In a press conference in the early hours of Wednesday morning, Bolivian Vice President Álvaro García Linera, confirmed the country's president, Evo Morales, was on his way back to Bolivia after his flight from Moscow had to stop in Austria, allegedly due to suspicion the plane was carrying NSA leaker Edward Snowden. Linera, who was Bolivia's acting president during Morales' foreign trip, said he spoke to Morales at 5:30 AM and that Morales "informed us that the flight plan had been authorized."
Linares said Morales was due to arrive back in La Paz between 7 and 9 PM Wednesday after a refueling stop in the Canary Islands and another stop in Brazil.
According to a summary of the press conference released by the Bolivian government, Linares blamed the "kidnapping" on "imperialist forces" and said Morales was only allowed to return to his country because of international outrage over the incident. He also described it as "one of the most shameful chapters in the political history of some European countries" and accused those countries of violating international conventions on diplomatic flights.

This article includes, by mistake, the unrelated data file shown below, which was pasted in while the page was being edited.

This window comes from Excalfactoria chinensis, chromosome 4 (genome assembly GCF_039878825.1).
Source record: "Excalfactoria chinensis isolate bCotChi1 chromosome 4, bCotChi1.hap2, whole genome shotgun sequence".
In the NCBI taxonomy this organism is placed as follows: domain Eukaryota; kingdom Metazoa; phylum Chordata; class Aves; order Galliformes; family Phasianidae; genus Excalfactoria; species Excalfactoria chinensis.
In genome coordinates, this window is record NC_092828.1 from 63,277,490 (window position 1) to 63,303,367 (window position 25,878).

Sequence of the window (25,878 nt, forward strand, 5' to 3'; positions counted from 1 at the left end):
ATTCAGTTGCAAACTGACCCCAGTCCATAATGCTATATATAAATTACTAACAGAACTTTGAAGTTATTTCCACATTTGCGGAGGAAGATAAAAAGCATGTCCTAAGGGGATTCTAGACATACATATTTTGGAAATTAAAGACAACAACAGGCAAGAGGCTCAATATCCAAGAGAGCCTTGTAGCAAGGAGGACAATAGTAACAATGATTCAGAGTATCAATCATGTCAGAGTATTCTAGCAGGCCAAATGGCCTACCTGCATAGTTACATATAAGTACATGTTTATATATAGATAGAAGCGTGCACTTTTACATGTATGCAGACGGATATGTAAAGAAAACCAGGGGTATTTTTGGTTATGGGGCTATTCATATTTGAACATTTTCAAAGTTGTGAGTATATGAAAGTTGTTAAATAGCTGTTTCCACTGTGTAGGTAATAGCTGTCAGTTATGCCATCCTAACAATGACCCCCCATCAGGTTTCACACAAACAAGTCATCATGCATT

The Bolivian government said France, Portugal, and Italy revoked permission for Morales' plane to pass through their airspace. Officials from those nations all said the flight was allowed to pass through their territory. According to Austrian officials, Morales allowed the plane to be searched while it was in Vienna.